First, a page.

Simon May

Simon May was born in London, the son of a violinist and a brush manufacturer. Visiting professor of philosophy at King’s College London, his books include Love: A New Understanding of an Ancient Emotion; Love: A History; Nietzsche’s Ethics and his War on ‘Morality’; The Power of Cute; and Thinking Aloud, a collection of his own aphorisms. His work has been translated into ten languages and regularly features in major newspapers worldwide. For many years he has intended to move ‘back’ to Berlin, but has yet to do so.
Love Is
Love rules our lives. Philosopher Simon May, in a radically new theory of love, examines its real aim. For all its wild unpredictability, why is love so pertinacious? Indeed why do we love at all? Clinical psychologist Frank Tallis takes a look at the darker side of love – obsession – demonstrating that ultimately love dissolves the divide between what we judge to be normal and abnormal. Simon and Frank, in conversation with cultural commentator...
In Search of Isaiah Berlin: A Literary Adventure
Isaiah Berlin was one of the greatest thinkers of the 20th century – a man who set ideas on fire. His defence of liberty and plurality was passionate and persuasive and inspired a generation. His ideas – especially his reasoned rejection of excessive certainty and political despotism – have become even more prescient and vital today. But who was the man behind such influential views? Henry Hardy, Berlin’s decades-long editor and collaborator, offers an intimate and rev...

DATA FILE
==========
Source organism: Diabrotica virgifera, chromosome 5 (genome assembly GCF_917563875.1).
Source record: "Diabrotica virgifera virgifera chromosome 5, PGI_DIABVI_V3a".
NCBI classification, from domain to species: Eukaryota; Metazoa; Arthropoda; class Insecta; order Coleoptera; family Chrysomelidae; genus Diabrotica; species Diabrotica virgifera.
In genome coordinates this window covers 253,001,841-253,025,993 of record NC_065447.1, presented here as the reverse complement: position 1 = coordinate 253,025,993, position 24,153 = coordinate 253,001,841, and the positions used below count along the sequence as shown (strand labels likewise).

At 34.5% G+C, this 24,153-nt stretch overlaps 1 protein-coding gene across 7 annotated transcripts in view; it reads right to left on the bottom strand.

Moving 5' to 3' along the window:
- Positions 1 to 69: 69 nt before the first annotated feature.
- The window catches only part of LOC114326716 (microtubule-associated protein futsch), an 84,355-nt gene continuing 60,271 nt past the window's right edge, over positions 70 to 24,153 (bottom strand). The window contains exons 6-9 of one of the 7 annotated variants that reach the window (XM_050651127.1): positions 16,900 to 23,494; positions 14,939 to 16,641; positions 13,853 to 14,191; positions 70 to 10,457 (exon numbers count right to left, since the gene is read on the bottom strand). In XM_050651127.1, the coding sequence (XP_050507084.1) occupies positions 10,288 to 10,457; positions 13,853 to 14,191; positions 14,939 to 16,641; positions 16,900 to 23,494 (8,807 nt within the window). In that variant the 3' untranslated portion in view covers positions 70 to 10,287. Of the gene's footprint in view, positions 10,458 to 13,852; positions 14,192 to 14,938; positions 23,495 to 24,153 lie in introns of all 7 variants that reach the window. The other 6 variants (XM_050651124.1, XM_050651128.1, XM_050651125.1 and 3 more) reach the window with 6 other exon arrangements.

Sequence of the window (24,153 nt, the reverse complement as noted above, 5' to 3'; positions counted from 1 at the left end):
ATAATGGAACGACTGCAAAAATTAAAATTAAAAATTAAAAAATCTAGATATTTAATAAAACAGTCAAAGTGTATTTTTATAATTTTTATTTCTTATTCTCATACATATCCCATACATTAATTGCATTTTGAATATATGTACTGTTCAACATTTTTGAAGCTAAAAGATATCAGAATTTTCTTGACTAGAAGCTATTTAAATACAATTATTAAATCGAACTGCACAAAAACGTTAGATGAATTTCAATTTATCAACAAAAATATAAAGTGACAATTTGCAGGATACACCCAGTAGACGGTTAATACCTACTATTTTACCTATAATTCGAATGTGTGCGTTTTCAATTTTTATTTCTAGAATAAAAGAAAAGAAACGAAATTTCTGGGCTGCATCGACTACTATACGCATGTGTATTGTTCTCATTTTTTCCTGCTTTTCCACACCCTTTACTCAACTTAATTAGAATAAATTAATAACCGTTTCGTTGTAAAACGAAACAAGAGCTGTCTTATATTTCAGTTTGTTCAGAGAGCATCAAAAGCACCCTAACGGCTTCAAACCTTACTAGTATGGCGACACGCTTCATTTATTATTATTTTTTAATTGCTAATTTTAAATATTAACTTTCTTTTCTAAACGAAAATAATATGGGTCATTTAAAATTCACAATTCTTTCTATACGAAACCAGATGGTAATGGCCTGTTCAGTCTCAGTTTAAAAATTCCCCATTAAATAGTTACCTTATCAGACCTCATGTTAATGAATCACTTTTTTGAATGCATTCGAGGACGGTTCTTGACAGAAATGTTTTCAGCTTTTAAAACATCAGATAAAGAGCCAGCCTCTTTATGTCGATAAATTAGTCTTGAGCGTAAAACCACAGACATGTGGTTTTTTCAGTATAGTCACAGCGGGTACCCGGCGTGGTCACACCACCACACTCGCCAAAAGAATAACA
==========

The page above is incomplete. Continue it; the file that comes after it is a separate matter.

Learning from the Germans

Philosopher Susan Neiman grew up in the segregated American South during the civil rights movement. She has spent most of her adult life in a Germany still coming to terms with its Nazi past. Susan, from her unique perspective, examines how nations deal with their pasts. She argues that failure to confront our history permits phenomena such as Brexit and Trump to become not merely possible, but inevitable.

Primo Levi: the Elements of a Life
In 1987 the Italian writer Primo Levi fell to his death in the house where he was born. More than 40 years after his rescue from a Nazi concentration camp, it now appeared that Levi had committed suicide. Levi’s writings, including his account of his time in Auschwitz, If This is a Man, incisively interrogate our recent moral history, conveying profoundly the horror of the Nazi genocide. He is among the foremost writers of our time. Ian Thomson’s ‘true and perfect’ bio...
How to be a Refugee
Philosopher and author Simon May joins us to discuss his powerfully moving family memoir, taking on questions of home and belonging that continue to press in on us today. Most Jews living in Hitler’s Germany faced emigration or deportation to concentration camps but there was also the much rarer route: self-concealment in the shadow of the Third Reich, denial of your origins to the point where you manage to erase almost all consciousness of it and refuse to believe that you...